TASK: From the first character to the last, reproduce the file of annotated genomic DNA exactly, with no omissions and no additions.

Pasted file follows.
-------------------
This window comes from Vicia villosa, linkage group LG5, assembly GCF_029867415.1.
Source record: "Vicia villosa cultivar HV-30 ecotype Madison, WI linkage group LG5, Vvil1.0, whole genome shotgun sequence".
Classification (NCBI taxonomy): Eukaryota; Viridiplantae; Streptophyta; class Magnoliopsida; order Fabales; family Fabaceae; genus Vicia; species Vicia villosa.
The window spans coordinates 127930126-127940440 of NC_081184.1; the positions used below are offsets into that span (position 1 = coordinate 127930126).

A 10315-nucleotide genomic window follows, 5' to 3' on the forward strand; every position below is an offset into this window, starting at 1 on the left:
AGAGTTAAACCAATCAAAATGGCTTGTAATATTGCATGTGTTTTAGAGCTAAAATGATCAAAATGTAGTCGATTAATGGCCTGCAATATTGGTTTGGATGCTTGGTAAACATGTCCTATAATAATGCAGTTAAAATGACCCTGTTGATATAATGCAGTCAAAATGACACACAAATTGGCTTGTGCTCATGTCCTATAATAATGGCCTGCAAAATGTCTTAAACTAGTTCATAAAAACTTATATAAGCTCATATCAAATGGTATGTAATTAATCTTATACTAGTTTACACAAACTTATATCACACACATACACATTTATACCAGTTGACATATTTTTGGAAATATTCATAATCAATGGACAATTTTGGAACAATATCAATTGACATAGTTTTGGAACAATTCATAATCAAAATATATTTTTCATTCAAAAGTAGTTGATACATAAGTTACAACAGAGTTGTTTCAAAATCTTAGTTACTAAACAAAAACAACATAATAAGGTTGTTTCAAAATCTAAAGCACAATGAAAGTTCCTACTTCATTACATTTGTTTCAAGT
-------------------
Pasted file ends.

This window comes from Vicia villosa, linkage group LG5, assembly GCF_029867415.1.
Source record: "Vicia villosa cultivar HV-30 ecotype Madison, WI linkage group LG5, Vvil1.0, whole genome shotgun sequence".
Classification (NCBI taxonomy): Eukaryota; Viridiplantae; Streptophyta; class Magnoliopsida; order Fabales; family Fabaceae; genus Vicia; species Vicia villosa.
The window spans coordinates 127930126-127940440 of NC_081184.1; the positions used below are offsets into that span (position 1 = coordinate 127930126).

A 10315-nucleotide genomic window follows, 5' to 3' on the forward strand; every position below is an offset into this window, starting at 1 on the left:
AGAGTTAAACCAATCAAAATGGCTTGTAATATTGCATGTGTTTTAGAGCTAAAATGATCAAAATGTAGTCGATTAATGGCCTGCAATATTGGTTTGGATGCTTGGTAAACATGTCCTATAATAATGCAGTTAAAATGACCCTGTTGATATAATGCAGTCAAAATGACACACAAATTGGCTTGTGCTCATGTCCTATAATAATGGCCTGCAAAATGTCTTAAACTAGTTCATAAAAACTTATATAAGCTCATATCAAATGGTATGTAATTAATCTTATACTAGTTTACACAAACTTATATCACACACATACACATTTATACCAGTTGACATATTTTTGGAAATATTCATAATCAATGGACAATTTTGGAACAATATCAATTGACATAGTTTTGGAACAATTCATAATCAAAATATATTTTTCATTCAAAAGTAGTTGATACATAAGTTACAACAGAGTTGTTTCAAAATCTTAGTTACTAAACAAAAACAACATAATAAGGTTGTTTCAAAATCTAAAGCACAATGAAAGTTCCTACTTCATTACATTTGTTTCAAGT